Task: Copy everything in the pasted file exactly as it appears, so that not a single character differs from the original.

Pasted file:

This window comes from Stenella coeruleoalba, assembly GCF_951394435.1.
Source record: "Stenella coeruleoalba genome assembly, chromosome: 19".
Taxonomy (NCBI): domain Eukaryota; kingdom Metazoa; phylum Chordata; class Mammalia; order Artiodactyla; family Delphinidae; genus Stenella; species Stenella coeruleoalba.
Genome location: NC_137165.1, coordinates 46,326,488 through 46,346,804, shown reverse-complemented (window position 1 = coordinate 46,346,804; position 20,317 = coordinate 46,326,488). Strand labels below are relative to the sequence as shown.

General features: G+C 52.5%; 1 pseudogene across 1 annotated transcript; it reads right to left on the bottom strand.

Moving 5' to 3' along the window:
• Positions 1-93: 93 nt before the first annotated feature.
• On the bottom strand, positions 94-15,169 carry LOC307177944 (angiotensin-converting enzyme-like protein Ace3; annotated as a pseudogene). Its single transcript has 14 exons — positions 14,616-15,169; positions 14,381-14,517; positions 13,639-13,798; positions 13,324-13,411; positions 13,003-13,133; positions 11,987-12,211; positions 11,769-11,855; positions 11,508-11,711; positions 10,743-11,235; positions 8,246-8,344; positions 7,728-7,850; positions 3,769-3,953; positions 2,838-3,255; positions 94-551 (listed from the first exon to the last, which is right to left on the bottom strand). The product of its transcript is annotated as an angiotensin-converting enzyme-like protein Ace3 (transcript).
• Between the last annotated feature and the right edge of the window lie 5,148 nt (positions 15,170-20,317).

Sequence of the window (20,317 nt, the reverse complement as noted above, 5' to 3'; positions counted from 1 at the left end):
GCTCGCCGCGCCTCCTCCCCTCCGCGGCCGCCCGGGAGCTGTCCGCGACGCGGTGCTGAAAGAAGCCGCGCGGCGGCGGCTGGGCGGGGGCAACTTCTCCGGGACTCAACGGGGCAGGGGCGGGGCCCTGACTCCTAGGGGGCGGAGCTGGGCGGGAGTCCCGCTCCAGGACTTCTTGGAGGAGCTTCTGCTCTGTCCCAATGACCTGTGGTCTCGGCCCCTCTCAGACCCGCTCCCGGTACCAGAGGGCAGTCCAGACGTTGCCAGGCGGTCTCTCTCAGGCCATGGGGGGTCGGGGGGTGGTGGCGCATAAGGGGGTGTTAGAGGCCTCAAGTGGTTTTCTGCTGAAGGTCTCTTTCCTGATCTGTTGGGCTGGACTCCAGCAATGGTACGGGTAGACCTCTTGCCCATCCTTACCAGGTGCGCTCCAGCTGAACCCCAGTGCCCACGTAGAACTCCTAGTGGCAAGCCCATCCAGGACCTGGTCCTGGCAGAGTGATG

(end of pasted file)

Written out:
This window comes from Stenella coeruleoalba, assembly GCF_951394435.1.
Source record: "Stenella coeruleoalba genome assembly, chromosome: 19".
Taxonomy (NCBI): domain Eukaryota; kingdom Metazoa; phylum Chordata; class Mammalia; order Artiodactyla; family Delphinidae; genus Stenella; species Stenella coeruleoalba.
Genome location: NC_137165.1, coordinates 46,326,488 through 46,346,804, shown reverse-complemented (window position 1 = coordinate 46,346,804; position 20,317 = coordinate 46,326,488). Strand labels below are relative to the sequence as shown.

General features: G+C 52.5%; 1 pseudogene across 1 annotated transcript; it reads right to left on the bottom strand.

Moving 5' to 3' along the window:
• Positions 1-93: 93 nt before the first annotated feature.
• On the bottom strand, positions 94-15,169 carry LOC307177944 (angiotensin-converting enzyme-like protein Ace3; annotated as a pseudogene). Its single transcript has 14 exons — positions 14,616-15,169; positions 14,381-14,517; positions 13,639-13,798; positions 13,324-13,411; positions 13,003-13,133; positions 11,987-12,211; positions 11,769-11,855; positions 11,508-11,711; positions 10,743-11,235; positions 8,246-8,344; positions 7,728-7,850; positions 3,769-3,953; positions 2,838-3,255; positions 94-551 (listed from the first exon to the last, which is right to left on the bottom strand). The product of its transcript is annotated as an angiotensin-converting enzyme-like protein Ace3 (transcript).
• Between the last annotated feature and the right edge of the window lie 5,148 nt (positions 15,170-20,317).

Sequence of the window (20,317 nt, the reverse complement as noted above, 5' to 3'; positions counted from 1 at the left end):
GCTCGCCGCGCCTCCTCCCCTCCGCGGCCGCCCGGGAGCTGTCCGCGACGCGGTGCTGAAAGAAGCCGCGCGGCGGCGGCTGGGCGGGGGCAACTTCTCCGGGACTCAACGGGGCAGGGGCGGGGCCCTGACTCCTAGGGGGCGGAGCTGGGCGGGAGTCCCGCTCCAGGACTTCTTGGAGGAGCTTCTGCTCTGTCCCAATGACCTGTGGTCTCGGCCCCTCTCAGACCCGCTCCCGGTACCAGAGGGCAGTCCAGACGTTGCCAGGCGGTCTCTCTCAGGCCATGGGGGGTCGGGGGGTGGTGGCGCATAAGGGGGTGTTAGAGGCCTCAAGTGGTTTTCTGCTGAAGGTCTCTTTCCTGATCTGTTGGGCTGGACTCCAGCAATGGTACGGGTAGACCTCTTGCCCATCCTTACCAGGTGCGCTCCAGCTGAACCCCAGTGCCCACGTAGAACTCCTAGTGGCAAGCCCATCCAGGACCTGGTCCTGGCAGAGTGATG